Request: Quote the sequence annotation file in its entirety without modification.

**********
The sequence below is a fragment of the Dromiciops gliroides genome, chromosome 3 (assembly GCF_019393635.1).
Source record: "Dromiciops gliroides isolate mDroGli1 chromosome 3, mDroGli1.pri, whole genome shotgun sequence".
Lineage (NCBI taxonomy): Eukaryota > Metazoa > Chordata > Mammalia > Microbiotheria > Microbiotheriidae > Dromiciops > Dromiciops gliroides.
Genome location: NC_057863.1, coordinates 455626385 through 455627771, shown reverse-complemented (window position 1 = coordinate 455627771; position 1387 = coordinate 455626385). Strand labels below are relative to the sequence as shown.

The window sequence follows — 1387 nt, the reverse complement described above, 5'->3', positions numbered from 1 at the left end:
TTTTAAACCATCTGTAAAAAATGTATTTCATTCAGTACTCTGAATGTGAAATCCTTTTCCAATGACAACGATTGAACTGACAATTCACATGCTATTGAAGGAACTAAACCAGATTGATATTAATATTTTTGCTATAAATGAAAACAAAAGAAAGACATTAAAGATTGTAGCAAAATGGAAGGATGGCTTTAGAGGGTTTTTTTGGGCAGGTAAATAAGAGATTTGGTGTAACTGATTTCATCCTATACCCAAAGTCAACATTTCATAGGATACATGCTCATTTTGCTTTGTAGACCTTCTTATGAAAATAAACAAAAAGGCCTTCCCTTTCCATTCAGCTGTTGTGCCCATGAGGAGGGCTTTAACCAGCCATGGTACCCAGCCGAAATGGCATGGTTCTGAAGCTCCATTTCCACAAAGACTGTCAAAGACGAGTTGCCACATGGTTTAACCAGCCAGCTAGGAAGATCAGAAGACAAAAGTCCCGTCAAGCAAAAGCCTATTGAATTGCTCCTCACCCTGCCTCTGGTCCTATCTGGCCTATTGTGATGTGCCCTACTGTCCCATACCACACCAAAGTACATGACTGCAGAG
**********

The sequence below is a fragment of the Dromiciops gliroides genome, chromosome 3 (assembly GCF_019393635.1).
Source record: "Dromiciops gliroides isolate mDroGli1 chromosome 3, mDroGli1.pri, whole genome shotgun sequence".
Lineage (NCBI taxonomy): Eukaryota > Metazoa > Chordata > Mammalia > Microbiotheria > Microbiotheriidae > Dromiciops > Dromiciops gliroides.
Genome location: NC_057863.1, coordinates 455626385 through 455627771, shown reverse-complemented (window position 1 = coordinate 455627771; position 1387 = coordinate 455626385). Strand labels below are relative to the sequence as shown.

The window sequence follows — 1387 nt, the reverse complement described above, 5'->3', positions numbered from 1 at the left end:
TTTTAAACCATCTGTAAAAAATGTATTTCATTCAGTACTCTGAATGTGAAATCCTTTTCCAATGACAACGATTGAACTGACAATTCACATGCTATTGAAGGAACTAAACCAGATTGATATTAATATTTTTGCTATAAATGAAAACAAAAGAAAGACATTAAAGATTGTAGCAAAATGGAAGGATGGCTTTAGAGGGTTTTTTTGGGCAGGTAAATAAGAGATTTGGTGTAACTGATTTCATCCTATACCCAAAGTCAACATTTCATAGGATACATGCTCATTTTGCTTTGTAGACCTTCTTATGAAAATAAACAAAAAGGCCTTCCCTTTCCATTCAGCTGTTGTGCCCATGAGGAGGGCTTTAACCAGCCATGGTACCCAGCCGAAATGGCATGGTTCTGAAGCTCCATTTCCACAAAGACTGTCAAAGACGAGTTGCCACATGGTTTAACCAGCCAGCTAGGAAGATCAGAAGACAAAAGTCCCGTCAAGCAAAAGCCTATTGAATTGCTCCTCACCCTGCCTCTGGTCCTATCTGGCCTATTGTGATGTGCCCTACTGTCCCATACCACACCAAAGTACATGACTGCAGAG